What follows is quoted text from the Iraq Study Group Report dealing with the Arab-Israeli conflict (with my interlaced editorial comments).

“The United States will not be able to achieve its goals in the Middle East unless the United States deals directly with the Arab-Israeli conflict. There must be a renewed and sustained commitment by the United States to a comprehensive Arab-Israeli peace on all fronts: Lebanon, Syria, and President Bush’s June 2002 commitment to a two-state solution for Israel and Palestine.”

They favor the unworkable two-state solution. Consider the group’s motivation. As other world community leaders, Bush and Blair included, the study group participants want stability in the region. They can’t be expected to deeply care whether Israel or a Palestinian State is viable, except in so far as it furthers stability. Stability is in their perceived interest. If they can fashion a solution that would leave Jews and Arabs of the region suppressed but quiet, that would meet their interest. Every other achievement might be a welcomed bonus, but not necessary.

“The United States does its ally Israel no favors in avoiding direct involvement to solve the Arab-Israeli conflict. For several reasons, we should act boldly:

• There is no military solution to this conflict.”

This bit of conventional wisdom, often repeated, has always been false. Why does the world request Israel to return to the 1949-1967 borders and not to the smaller 1947 U.N. General Assembly partition plan borders? Or the smaller Jewish State borders proposed in the 1930s? When winners truly win and losers truly lose, the losing side loses its taste for battle for a very long time. Witness Germany.

No one likes war, but it is the threat of it, and the fear of it, that makes the other side do what it otherwise is not inclined to do. The real threat of military conflict, and the knowledge by one side that they will likely lose that conflict is the prime driver of diplomacy. Fear of being next, kept Syria and Iran at bay in Iraq for a while. When the fear was gone, all hell broke loose.

Treaties, agreements and contracts are not worth the paper they are written on unless there is a remedy section that can be enforced against the party that is contemplating a breach. Yes, there are incentives, and disincentives—even out and out bribes—used by the stronger side to help the weaker side see the bigger picture of what’s in its interests, but the truth is, there is always a military threat that stands behind diplomatic efforts.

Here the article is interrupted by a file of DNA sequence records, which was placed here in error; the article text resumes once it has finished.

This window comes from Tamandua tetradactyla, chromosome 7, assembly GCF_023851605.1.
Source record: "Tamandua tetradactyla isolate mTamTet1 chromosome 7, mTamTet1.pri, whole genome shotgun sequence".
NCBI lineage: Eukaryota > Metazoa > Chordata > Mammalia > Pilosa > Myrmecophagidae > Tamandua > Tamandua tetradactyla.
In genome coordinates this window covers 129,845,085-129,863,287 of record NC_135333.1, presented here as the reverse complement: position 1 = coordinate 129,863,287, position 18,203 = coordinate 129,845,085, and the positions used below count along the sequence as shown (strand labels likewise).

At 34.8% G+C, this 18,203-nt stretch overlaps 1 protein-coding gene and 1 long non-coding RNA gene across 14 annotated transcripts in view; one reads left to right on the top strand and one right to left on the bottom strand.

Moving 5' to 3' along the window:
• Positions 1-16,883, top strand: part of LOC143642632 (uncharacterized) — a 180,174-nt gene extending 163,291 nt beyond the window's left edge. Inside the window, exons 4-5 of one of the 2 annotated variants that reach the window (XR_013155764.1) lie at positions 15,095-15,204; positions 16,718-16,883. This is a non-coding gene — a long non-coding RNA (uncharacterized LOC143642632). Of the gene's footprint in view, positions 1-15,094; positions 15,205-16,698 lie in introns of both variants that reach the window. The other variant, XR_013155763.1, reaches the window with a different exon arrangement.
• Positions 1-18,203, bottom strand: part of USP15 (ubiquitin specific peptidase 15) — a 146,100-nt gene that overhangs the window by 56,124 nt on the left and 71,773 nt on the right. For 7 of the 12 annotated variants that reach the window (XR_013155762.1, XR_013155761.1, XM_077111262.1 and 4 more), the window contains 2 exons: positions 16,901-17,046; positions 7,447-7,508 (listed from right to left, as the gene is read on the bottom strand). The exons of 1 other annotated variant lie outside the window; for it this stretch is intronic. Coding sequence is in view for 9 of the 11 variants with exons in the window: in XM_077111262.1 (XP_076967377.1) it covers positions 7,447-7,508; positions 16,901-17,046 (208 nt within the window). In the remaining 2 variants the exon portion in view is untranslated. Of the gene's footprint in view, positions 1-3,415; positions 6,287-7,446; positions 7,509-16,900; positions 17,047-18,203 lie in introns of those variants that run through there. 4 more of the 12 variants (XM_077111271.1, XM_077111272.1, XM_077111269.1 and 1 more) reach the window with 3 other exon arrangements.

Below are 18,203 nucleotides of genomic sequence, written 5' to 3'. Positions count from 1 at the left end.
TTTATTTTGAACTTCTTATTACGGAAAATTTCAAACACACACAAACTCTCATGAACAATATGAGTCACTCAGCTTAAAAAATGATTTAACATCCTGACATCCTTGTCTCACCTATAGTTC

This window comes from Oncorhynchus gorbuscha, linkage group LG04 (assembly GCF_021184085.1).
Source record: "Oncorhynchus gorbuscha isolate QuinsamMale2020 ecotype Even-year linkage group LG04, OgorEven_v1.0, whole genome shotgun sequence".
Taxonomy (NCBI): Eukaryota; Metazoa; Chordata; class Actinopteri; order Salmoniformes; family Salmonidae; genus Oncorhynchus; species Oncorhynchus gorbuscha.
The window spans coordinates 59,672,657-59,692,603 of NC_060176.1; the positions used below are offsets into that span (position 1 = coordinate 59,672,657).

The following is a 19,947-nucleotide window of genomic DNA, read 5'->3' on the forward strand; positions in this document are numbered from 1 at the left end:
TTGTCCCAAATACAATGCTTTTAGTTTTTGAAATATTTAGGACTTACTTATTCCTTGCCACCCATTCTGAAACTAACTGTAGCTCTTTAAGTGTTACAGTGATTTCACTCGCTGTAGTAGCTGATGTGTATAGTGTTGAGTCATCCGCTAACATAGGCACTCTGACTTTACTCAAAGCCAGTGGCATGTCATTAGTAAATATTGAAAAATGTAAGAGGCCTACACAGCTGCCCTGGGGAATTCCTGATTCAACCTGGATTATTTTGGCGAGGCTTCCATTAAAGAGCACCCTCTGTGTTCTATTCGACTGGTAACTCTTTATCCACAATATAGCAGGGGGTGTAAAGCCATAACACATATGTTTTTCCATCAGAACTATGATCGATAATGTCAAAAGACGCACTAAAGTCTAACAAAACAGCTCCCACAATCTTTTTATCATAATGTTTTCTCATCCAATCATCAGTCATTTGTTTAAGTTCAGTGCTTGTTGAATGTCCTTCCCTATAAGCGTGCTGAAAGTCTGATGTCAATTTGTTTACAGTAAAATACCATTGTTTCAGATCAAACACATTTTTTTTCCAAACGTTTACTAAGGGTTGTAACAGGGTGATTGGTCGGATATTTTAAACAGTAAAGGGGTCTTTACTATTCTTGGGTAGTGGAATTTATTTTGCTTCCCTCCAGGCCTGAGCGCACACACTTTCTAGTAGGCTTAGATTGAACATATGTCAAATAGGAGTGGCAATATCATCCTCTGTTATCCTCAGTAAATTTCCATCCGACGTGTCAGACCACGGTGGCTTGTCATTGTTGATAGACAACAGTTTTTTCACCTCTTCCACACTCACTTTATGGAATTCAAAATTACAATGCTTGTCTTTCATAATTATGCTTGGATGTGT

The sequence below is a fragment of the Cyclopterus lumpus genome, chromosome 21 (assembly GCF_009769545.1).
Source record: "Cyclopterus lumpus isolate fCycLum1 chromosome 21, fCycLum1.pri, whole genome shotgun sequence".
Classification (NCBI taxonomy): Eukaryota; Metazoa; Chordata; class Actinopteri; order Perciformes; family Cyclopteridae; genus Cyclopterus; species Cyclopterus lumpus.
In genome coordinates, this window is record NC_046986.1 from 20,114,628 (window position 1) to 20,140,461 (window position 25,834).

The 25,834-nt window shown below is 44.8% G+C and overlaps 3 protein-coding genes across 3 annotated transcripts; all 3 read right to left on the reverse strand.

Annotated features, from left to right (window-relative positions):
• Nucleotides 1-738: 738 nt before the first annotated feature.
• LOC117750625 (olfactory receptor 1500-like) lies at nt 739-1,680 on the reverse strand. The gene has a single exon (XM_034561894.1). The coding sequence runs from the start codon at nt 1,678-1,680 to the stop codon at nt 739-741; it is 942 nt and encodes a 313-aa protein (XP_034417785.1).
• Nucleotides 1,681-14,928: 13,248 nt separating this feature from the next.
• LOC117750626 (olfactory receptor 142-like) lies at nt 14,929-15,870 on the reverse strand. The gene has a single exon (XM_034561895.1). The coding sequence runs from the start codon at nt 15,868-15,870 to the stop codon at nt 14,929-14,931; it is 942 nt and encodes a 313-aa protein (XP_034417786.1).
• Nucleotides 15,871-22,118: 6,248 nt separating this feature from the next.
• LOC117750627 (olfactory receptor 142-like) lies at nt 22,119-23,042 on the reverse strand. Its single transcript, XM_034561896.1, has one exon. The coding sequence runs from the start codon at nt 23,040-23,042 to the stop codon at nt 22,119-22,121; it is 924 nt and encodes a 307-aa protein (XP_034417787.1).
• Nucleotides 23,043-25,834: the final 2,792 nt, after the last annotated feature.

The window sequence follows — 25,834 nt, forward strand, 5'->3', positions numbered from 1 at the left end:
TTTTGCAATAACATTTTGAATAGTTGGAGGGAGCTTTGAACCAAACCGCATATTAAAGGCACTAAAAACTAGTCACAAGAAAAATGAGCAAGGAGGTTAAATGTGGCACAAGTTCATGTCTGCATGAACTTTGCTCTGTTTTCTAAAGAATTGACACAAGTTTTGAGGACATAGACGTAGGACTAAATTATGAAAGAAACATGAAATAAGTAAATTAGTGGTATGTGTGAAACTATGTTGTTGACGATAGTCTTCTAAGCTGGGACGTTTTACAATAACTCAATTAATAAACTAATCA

“• The vast majority of the Israeli body politic is tired of being a nation perpetually at war.”

This is true. And it is dangerous. This situation leads to extremes: capitulation, or lashing out at one’s enemies.

“• No American administration—Democratic or Republican—will ever abandon Israel.”

This is not a thoughtful statement. Even a fortune-teller wouldn’t be so bold. Demographics change. Interests change. Alliances change. France was once an ally of Israel. For a variety of self-interested reasons, among them oil and a growing Muslim population, France is no longer Israel’s ally.

“• Political engagement and dialogue are essential in the Arab-Israeli dispute because it is an axiom that when the political process breaks down there will be violence on the ground.”

It is also axiomatic that when a party to a conflict cannot thrive on the scraps the world is willing to allow it to have, the political process will break down. A wrong-headed political process in the Middle-East, even if it brings temporary respite, will over time lead to greater violence, not less. Tony Blair is right about this.

“• The only basis on which peace can be achieved is that set forth in UN Security Council Resolutions 242 and 338 and in the principle of “land for peace.””

The only basis on which peace can truly be achieved in the Middle-East is through a new Muslim consensus understanding of the Quran. Until then, there will be no peace for the nations of the mostly Christian West, between Muslim sects, or for Israel.

With or without peace, Israel must be large enough to be viable or it will wither. But only with a new understanding of the Quran will Israel be allowed to live peacefully in borders of a sufficient size for it to be viable. Only in that day will Muslim society at large prosper throughout the vast amount of Middle-East territory that they dwell in.

“• The only lasting and secure peace will be a negotiated peace such as Israel has achieved with Egypt and Jordan.”

There is no lasting and secure peace between Israel, on the one hand, and Egypt and Jordan on the other. Free elections in Egypt would lead to the nullification of the treaty. A treaty with the Hashemite Kingdom of Jordan is only good as long as a Hashemite King rules over Jordan—not a good long-term bet.